Since coming to power in 2010, the United Kingdom’s Conservative-Liberal coalition has enacted a ruthless policy of economic hack and slash; by targeting state spending and social welfare, they have increased financial instability for some of the country’s poorest and most vulnerable citizens.
A beleaguered Labour opposition recently pointed out that working people are earning an average of £1,350 less per annum in terms of real wages than when David Cameron arrived in office three years ago. Since then, the coalition has implemented a series of draconian measures, such as the notorious Welfare Reform Act 2012 — commonly known as the “Bedroom Tax” — whereby social housing tenants stand to lose their housing benefits if they are deemed to have a spare bedroom. There’s also the universal credit scheme the coalition introduced earlier this year, which will leave an estimated half a million people with disabilities struggling to feed themselves and their families. To cap it off, Chancellor George Osborne has given the nod this month for another round of cuts.
And yet … it’s not all doom and gloom. There is at least one family on benefits in the United Kingdom whom the otherwise austerity-animated chancellor and his bunch of millionaire cohorts seem determined to show unlimited warmth and personal largesse. This particular family’s considerable government payouts will not be threatened by the coalition’s budgetary decisions — even though Buckingham Palace has rather more than one spare bedroom at its disposal. Indeed, the current administration recently decided to pump excess funding into the British royal family’s treasury, increasing the annual Sovereign Grant by £5 million to a whopping £36.1 million per year.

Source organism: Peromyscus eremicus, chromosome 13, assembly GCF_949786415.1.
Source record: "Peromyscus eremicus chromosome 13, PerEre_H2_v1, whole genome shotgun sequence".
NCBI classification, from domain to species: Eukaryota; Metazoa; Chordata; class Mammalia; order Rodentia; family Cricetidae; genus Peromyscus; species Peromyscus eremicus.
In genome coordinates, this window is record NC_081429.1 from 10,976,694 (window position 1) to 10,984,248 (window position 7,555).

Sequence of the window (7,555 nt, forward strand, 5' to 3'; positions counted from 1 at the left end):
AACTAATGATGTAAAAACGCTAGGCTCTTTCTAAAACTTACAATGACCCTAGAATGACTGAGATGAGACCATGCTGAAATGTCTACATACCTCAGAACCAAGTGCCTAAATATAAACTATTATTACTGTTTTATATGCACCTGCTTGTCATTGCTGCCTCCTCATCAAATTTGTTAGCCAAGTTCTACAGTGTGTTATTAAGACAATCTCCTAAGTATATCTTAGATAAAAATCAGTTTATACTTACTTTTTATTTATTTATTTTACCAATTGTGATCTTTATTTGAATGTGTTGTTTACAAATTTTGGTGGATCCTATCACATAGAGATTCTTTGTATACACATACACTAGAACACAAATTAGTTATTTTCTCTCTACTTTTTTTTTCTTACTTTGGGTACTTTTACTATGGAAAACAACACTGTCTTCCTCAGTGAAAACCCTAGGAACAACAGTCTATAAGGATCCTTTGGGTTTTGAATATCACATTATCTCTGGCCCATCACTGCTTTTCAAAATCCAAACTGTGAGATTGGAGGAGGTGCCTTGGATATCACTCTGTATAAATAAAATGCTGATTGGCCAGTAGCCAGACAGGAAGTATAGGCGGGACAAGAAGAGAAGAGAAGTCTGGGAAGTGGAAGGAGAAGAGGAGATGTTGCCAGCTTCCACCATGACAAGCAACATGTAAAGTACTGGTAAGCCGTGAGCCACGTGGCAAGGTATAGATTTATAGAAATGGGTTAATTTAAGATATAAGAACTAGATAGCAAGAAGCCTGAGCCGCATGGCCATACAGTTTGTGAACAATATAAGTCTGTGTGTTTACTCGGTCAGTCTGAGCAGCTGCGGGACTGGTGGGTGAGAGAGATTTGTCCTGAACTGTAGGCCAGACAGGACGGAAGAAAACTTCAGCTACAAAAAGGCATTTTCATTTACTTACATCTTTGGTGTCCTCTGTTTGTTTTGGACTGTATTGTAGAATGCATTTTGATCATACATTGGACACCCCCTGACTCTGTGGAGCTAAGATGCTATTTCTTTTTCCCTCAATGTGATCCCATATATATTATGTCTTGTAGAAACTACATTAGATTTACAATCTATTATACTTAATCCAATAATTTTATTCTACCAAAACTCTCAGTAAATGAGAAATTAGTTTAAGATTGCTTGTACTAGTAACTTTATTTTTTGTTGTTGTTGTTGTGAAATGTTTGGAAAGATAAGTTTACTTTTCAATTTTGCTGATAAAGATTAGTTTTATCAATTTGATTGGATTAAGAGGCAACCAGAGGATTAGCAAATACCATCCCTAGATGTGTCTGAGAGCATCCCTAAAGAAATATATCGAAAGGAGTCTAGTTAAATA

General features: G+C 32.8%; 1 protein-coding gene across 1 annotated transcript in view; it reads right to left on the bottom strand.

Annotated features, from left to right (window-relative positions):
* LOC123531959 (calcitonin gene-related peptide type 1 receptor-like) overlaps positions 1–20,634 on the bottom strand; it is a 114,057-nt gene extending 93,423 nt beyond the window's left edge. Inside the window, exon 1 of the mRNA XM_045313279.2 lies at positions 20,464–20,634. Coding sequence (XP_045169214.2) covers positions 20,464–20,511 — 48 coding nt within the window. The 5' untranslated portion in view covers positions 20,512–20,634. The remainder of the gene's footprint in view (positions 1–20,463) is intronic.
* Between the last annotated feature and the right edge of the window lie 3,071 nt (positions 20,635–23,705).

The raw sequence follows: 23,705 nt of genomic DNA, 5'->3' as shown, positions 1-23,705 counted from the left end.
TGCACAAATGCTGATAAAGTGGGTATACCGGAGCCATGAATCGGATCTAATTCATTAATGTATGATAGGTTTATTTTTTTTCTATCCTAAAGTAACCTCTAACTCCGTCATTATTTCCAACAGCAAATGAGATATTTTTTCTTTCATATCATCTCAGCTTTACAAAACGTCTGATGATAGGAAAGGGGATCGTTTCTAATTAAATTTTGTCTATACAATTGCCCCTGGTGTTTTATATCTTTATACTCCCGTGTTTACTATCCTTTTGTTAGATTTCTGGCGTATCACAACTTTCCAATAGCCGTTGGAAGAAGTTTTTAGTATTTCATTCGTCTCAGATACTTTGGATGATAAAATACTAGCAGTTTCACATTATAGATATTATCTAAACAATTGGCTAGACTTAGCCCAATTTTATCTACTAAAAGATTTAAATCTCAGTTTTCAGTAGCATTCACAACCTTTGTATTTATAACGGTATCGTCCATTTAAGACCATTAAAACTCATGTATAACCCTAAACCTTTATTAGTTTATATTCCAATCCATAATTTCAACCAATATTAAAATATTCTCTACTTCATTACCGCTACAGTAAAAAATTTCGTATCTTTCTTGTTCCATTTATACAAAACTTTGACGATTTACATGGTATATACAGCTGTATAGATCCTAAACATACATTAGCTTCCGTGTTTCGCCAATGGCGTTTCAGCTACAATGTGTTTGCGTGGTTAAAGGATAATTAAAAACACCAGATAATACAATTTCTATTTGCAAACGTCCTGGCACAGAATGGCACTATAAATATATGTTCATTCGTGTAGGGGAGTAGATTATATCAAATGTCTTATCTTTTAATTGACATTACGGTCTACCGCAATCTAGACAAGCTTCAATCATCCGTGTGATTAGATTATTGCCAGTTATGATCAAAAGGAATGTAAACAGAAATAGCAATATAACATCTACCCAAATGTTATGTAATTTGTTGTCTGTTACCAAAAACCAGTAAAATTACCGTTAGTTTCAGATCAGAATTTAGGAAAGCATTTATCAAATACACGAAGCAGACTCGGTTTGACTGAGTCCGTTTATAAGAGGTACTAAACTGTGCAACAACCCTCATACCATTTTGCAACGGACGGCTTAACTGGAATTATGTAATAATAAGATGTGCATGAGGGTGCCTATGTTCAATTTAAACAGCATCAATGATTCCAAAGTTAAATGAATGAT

Despite a few references in the mainstream media, though, such tweaking of the royal budget was largely blanketed out in the national consciousness by the never-ending procession of pomp and ceremony which, among other things, allowed her royal subjects to gain a precious glimpse of Her Madge frowning out from a boat underneath a grey, waterlogged sky during the Diamond Jubilee, or to see her perched high up in the balconies, scowling her way through yet another Royal Variety Performance.
The more trenchant monarchists tend to argue that the increase in royal finance is not simply a result of the government siphoning more taxpayer money in the direction of the monarch. They suggest any pay raise comes out of a net increase in the Queen’s property holdings—otherwise known as the Crown Estate. Therefore, they argue, the success of the Queen’s property portfolio has engendered her sudden surge of excess wealth. They demand: Why should she be penalized for a series of astute investment activities?
There are a few flaws in that logic, however. Back in the 18th century, George III, as a result of his bad debt and poor management skills, handed the Estate to the government in return for an annual stipend; the Crown Estate, therefore, can in no way be considered the Queen’s private property, for she does not have the legal right to sell it. But the huge profits accrued by the Estate have still allowed that stipend, otherwise known as the Sovereign Grant, to reach extremely high levels while remaining entirely tax-free.